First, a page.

The Washington State Legislature has returned to Olympia for work. The 2018 legislative session convened at noon Monday, Jan. 8. In even-numbered years, session is 60-days, including weekends and holidays. We have a full plate for a short session. To get good policy passed, we need to hit the ground running.
Political climate change
Although the margins of control are slim, there has been a shift in the political climate in Olympia. With a one-seat differential in the senate, there is now one-party Democratic control for both the state legislative bodies and the governor's mansion.
In order to see good bills become law, we will need to go on the offense, early. That's why before session officially began, I prefiled quite a few of my bills. Some of the measures I'm sponsoring include tracking the environmental impacts of the marbled murrelet, using marijuana revenue to pay for indigent defense, and making it a “fireable” offense to knowingly give false testimony to the state Legislature.
With these good reforms on the front-burner, I'm ready to play defense for the bulk of the remainder of the session. I fully expect to hear some really bad policy ideas come from the majority party. Along with my House Republican colleagues, we are ready to stand against any extreme gun control measures and increases in taxes – including the governor's new carbon tax proposal.
Perseverance, politics and working hard
We adjourned last year without an agreement on the capital budget or a comprehensive, long-term Hirst solution. As a result, many property owners have been left to suffer the adverse effects of the state Supreme Court's water rights ruling and construction projects throughout the state have been left in limbo.
I fully expect a vote on the capital budget will happen soon. However, until we have a solution for Hirst, I believe it will fall short of the necessary supermajority. Many representatives from rural communities refuse to be shaken on this. Our people need real relief. My goal is to protect residential wells and property owner rights. We need a capital budget and a solution for Hirst.
The second coming of the spotted owl
The increased Endangered Species Protections for the spotted owls decimated our local timber industry in the 1990s. Recently the Department of Natural Resources (DNR) increased its ongoing efforts to protect the marbled murrelet. Despite the urging of myself and other lawmakers to soften the impact to coastal communities, DNR set aside an additional 50,000 acres in buffer sites, blocks of land and other “significant” areas of marbled murrelet habitat. These protections are over and above the federal requirements.
In the process of putting this complicated plan together, DNR has created a good deal of economic stress. To mitigate any potential economic hardship, Rep. Brian Blake, D-Aberdeen, and I have teamed-up to sponsor House Bill 2300.
The measure would form a task force of community and government leaders dedicated to finding ways to provide economic relief and save local jobs that rely on revenue from timber harvests. The bill had a public hearing in the House Committee on Technology and Economic Development Wednesday, Jan. 10.
Helping counties and cities pay for indigent defense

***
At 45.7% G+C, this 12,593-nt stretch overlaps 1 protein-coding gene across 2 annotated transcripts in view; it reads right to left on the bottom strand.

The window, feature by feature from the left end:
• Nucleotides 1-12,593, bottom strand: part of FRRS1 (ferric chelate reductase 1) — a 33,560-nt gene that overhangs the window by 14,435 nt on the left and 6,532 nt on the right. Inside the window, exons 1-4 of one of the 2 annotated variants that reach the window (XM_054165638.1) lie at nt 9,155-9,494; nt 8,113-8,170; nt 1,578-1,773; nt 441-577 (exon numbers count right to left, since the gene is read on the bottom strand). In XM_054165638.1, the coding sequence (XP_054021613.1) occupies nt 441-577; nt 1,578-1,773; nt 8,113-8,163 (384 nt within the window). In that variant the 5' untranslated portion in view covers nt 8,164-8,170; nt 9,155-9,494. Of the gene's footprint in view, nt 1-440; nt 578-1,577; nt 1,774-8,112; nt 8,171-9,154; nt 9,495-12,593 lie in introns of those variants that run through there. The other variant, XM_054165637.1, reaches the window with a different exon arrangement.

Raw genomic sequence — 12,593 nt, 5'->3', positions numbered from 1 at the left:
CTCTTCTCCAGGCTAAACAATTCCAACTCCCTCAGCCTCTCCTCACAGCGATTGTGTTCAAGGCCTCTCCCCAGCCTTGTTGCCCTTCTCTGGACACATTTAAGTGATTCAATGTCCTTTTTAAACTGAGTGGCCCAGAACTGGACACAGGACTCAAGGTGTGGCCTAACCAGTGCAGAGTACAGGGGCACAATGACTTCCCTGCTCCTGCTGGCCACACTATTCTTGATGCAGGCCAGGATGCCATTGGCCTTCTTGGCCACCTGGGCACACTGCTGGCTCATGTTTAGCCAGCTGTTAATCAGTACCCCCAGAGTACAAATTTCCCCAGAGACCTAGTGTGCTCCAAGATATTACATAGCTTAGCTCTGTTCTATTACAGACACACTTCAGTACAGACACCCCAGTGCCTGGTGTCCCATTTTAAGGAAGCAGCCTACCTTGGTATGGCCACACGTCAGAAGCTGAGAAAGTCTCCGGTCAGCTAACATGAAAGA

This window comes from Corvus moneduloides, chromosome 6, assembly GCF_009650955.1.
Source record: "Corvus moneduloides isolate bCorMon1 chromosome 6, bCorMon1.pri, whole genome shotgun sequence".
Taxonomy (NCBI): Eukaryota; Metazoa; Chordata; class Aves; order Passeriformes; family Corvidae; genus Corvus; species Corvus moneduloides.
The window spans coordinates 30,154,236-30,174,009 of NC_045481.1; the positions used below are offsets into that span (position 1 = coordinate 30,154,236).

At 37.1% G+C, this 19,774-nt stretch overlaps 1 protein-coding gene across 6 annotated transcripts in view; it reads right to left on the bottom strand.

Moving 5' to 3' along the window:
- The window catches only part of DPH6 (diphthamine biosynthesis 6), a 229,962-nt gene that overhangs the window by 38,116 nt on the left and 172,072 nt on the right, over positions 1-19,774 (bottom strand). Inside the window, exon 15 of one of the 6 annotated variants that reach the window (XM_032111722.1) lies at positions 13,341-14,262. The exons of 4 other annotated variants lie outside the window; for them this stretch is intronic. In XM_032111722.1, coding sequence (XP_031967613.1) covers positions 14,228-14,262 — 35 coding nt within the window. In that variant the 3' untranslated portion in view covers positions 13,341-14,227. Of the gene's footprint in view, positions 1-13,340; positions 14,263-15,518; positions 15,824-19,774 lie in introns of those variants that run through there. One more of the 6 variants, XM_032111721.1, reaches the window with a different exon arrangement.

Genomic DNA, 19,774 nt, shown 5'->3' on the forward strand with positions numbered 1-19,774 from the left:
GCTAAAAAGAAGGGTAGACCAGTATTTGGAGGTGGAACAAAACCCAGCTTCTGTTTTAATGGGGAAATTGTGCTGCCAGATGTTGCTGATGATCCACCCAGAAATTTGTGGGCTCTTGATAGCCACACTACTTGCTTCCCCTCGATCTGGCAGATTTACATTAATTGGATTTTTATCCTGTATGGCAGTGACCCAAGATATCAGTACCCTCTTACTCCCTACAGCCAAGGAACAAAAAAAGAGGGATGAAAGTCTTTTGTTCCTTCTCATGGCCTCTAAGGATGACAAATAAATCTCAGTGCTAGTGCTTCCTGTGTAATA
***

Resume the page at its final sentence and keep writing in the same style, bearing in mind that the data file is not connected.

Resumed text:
As it stands in 2018, costs associated with public defenders are one of the fastest-growing unfunded mandates for local governments. The state chipping-in to help offset those costs is not only moral and ethical; it's really just common sense.
House Bill 2103 would give a proportion of the allocation taken from the state's marijuana account to local governments based on the total excise tax revenues collected by licensed marijuana businesses located in the cities, counties and unincorporated areas within that county.
It should be illegal for state employees to lie to the state Legislature
I've also introduced a bill that would allow for disciplinary action for state employees who knowingly provide false or misleading testimony to the state Legislature. House Bill 2414 would clarify that the violation must be done knowingly. The bill has been referred to the House State Government, Elections and Information Technology Committee, where it awaits a public hearing.
Washington's native salmon species need to be protected
The massive escape of Atlantic salmon from Cooke Aquaculture's net pen at Cypress Island last summer was a disaster for our native Pacific species. There is no way of knowing yet the full impact of the release. What we do know is months later Atlantics are still turning up very much alive in the Skagit River, one of Washington state's premier salmon habitats.
Native Pacific salmon need to be protected. Along with my colleague, House Republican Rep. Drew MacEwen, I've introduced a bill to ban Atlantic salmon farming in marine waters regulated by Washington state. House Bill 2260 is scheduled for a public hearing in the House Agriculture and Natural Resources Committee Thursday, Jan. 18 at 1:30 p.m.
Visit leg.wa.gov. This the official website for the Washington State Legislature. Learn about bills being considered by the Legislature, view committee agendas and materials, plan your trip to the Capitol, and more.
Watch TVW. You can watch committee hearings and floor action in both chambers on TV or online at tvw.org.
Visit my website. Learn about everything I'm working on, you can also read these email updates and my current press releases.
Listening, helping, leading
Please feel free to contact me if you have any questions, concerns or comments about legislation or state issues. Better yet, if you are planning a visit to Olympia, come see me. I welcome your feedback and questions. My contact information is listed below.
Thank for the privilege of serving you in Olympia!